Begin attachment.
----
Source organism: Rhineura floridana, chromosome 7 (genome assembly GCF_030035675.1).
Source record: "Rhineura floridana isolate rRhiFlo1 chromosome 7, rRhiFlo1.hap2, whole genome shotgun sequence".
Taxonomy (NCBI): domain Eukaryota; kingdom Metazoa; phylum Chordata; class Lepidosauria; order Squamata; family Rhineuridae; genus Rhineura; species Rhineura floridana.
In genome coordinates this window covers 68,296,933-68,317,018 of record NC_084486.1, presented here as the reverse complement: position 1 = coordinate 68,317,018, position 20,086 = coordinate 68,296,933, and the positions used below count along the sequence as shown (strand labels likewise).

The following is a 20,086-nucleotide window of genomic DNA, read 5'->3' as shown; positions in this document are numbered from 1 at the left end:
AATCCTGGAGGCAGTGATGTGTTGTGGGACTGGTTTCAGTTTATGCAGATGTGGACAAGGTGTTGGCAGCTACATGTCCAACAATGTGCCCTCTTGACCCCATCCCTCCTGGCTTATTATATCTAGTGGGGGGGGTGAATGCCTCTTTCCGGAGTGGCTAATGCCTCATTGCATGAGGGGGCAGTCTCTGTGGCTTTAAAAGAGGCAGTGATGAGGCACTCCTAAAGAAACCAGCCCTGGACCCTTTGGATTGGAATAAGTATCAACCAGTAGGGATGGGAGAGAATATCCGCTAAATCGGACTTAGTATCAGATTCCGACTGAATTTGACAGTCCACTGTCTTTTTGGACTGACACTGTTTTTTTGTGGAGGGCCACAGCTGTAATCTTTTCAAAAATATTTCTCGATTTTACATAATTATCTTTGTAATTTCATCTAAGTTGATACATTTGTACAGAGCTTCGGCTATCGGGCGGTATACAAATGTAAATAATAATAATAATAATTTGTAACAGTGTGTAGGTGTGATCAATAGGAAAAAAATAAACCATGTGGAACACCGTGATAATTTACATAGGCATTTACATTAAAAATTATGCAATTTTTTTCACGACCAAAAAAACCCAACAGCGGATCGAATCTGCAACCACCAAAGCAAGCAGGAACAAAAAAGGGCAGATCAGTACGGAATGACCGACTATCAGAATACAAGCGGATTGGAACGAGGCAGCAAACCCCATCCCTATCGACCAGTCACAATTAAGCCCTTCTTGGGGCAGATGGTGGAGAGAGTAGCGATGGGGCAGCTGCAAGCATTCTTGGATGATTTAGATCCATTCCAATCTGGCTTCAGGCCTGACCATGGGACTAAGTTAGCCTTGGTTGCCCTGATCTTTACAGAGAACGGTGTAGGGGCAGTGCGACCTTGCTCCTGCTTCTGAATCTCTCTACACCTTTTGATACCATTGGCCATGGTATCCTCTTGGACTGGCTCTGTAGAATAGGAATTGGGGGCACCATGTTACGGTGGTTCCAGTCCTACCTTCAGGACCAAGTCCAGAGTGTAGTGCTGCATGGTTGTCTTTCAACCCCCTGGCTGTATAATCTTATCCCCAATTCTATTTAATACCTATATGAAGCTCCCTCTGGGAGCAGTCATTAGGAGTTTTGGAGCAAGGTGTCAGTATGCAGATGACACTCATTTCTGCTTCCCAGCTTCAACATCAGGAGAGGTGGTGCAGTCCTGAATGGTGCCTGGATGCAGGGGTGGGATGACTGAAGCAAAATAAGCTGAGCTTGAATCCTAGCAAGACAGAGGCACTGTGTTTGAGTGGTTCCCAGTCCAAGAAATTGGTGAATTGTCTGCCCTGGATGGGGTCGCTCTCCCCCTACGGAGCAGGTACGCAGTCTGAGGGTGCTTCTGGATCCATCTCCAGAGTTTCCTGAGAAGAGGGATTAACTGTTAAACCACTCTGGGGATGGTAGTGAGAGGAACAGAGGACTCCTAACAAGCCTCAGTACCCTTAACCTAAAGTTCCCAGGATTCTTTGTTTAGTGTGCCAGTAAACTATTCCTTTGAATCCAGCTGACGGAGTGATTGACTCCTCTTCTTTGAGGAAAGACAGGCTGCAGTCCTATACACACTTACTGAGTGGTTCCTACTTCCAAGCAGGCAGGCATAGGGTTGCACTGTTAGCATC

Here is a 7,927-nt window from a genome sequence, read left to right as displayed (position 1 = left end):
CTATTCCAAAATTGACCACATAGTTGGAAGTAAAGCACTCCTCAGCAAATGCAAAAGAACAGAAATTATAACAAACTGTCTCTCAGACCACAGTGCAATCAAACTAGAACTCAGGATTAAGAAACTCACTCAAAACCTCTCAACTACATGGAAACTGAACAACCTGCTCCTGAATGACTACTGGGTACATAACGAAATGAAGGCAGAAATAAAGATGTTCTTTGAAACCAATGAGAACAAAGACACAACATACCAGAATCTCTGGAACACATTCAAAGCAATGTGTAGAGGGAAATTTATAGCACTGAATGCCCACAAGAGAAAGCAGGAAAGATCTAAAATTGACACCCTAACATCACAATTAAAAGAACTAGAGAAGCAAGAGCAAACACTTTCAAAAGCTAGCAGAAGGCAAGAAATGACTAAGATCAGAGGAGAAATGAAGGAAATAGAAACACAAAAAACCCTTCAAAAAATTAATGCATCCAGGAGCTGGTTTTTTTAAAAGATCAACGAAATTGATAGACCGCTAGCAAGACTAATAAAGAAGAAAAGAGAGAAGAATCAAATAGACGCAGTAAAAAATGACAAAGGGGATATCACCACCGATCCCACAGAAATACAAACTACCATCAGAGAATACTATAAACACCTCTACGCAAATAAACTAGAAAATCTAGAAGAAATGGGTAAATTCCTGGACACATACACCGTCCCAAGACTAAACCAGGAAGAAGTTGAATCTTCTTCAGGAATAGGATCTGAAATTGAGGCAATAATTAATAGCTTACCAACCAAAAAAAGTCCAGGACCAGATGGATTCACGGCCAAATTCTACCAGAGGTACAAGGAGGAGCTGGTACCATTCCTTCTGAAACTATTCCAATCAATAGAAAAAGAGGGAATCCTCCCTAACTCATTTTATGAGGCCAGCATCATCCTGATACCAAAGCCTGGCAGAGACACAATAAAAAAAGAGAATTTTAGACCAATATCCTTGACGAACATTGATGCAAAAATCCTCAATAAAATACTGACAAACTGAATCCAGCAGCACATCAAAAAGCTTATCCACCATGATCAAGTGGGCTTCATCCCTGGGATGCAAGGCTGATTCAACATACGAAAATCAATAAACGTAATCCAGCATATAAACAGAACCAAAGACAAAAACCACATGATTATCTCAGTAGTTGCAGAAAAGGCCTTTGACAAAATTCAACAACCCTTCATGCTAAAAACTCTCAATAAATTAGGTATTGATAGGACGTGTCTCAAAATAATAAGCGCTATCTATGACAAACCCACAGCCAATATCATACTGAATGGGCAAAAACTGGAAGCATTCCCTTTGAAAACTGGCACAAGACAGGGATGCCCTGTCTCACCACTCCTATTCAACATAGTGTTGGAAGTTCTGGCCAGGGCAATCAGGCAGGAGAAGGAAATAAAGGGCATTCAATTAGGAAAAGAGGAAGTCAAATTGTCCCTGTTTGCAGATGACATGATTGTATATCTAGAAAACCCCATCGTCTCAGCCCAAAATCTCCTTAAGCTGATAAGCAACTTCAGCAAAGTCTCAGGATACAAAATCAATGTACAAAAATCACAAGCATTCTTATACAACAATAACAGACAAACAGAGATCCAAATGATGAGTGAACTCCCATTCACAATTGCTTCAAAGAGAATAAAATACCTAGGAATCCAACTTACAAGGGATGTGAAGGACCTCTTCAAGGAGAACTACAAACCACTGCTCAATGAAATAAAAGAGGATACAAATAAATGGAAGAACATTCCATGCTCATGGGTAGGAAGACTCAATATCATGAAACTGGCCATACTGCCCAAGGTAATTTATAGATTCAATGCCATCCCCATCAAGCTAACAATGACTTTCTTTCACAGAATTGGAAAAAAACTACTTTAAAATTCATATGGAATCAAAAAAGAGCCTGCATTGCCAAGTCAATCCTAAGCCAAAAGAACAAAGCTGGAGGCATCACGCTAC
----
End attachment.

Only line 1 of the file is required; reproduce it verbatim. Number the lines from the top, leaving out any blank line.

Source organism: Rhineura floridana, chromosome 7 (genome assembly GCF_030035675.1).